Mozart: Fool of a Genius
Independent, freelance musicians are rarely seen, but after a rough dismissal by Archbishop Colloredo, that was what Mozart became. After Mozart's tragic dismissal, he traveled to Vienna with the hopes of becoming employed in the court of Emperor Joseph II. Although his hopes were tragically disappointed, he managed to triumph in all musical categories and earned a high wage.
Mozart explored all fields of music but was particularly interested in the genre of opera. At the time, opera was the most high-paying road for a musician to take. Not only did Mozart triumph in this genre, he changed the way it was written and performed, "The former 'gallant' virtuosic contest between soloist and orchestra of the earlier, pre-Vienna works is resolved by Mozart, transforming it instead into a stark, dramatic contrast."1 However, a lack of money-control led Mozart to a tragic situation as a debtor before he died.
Mozart's Rise to Fame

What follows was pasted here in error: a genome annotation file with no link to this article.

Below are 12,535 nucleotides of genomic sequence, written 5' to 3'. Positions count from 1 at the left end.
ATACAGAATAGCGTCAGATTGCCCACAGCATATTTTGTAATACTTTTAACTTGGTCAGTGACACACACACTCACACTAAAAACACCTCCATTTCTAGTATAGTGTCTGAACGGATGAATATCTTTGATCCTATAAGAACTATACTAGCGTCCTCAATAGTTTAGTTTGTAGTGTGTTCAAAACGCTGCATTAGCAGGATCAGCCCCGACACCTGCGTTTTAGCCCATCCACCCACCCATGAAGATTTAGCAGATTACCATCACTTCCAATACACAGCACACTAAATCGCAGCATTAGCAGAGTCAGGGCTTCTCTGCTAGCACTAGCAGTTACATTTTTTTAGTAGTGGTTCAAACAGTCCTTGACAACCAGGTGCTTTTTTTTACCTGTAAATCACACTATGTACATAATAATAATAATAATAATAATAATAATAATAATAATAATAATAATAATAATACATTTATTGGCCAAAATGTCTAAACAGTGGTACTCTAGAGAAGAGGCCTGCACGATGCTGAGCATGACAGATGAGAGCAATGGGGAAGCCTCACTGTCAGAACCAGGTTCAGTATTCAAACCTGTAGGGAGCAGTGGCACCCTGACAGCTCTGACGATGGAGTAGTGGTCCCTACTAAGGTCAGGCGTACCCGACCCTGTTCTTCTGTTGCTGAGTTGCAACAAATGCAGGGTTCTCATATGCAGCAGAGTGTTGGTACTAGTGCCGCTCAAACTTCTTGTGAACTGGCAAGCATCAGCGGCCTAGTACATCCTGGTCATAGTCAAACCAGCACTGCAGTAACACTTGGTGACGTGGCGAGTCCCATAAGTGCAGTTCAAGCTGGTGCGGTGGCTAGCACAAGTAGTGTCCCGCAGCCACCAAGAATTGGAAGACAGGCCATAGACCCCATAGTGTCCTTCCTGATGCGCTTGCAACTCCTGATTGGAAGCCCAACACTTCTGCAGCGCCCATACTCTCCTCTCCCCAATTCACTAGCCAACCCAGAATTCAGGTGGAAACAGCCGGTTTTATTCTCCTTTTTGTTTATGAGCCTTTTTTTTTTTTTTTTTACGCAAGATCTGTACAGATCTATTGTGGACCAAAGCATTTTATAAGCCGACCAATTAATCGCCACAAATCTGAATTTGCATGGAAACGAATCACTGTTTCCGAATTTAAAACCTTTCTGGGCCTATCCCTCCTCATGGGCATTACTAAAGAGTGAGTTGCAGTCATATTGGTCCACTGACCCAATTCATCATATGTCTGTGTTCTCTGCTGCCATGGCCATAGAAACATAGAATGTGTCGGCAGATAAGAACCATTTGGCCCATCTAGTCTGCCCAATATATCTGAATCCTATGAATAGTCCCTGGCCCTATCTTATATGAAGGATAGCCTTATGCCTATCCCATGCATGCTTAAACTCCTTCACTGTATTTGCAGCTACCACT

Born in Salzburg, Austria on 27 January 1756, the child was christened Johannes Chrysostomus Wolfgangus Theophilus Mozart. His father, Leopold, a composer, violinist, court musician and chamber composer, already triumphed with his book, "The Violin School." As children, Mozart, and his sister Nannerl, showed great musical talent and Leopold began to devote all of his spare time to further his children's skill for himself and the family, "[Ã¢ÂÂ¦] he surrendered his chances for advancement in his career, preferring to gamble on his children providing for the security of the family."2
Realizing that the gifts Nannerl and Wolfgang had could lead them to success far greater than the confines of Salzburg, Leopold took the whole family on a tour in mid-1763. First, they traveled to Munich and then to Vienna, where Mozart and Nannerl...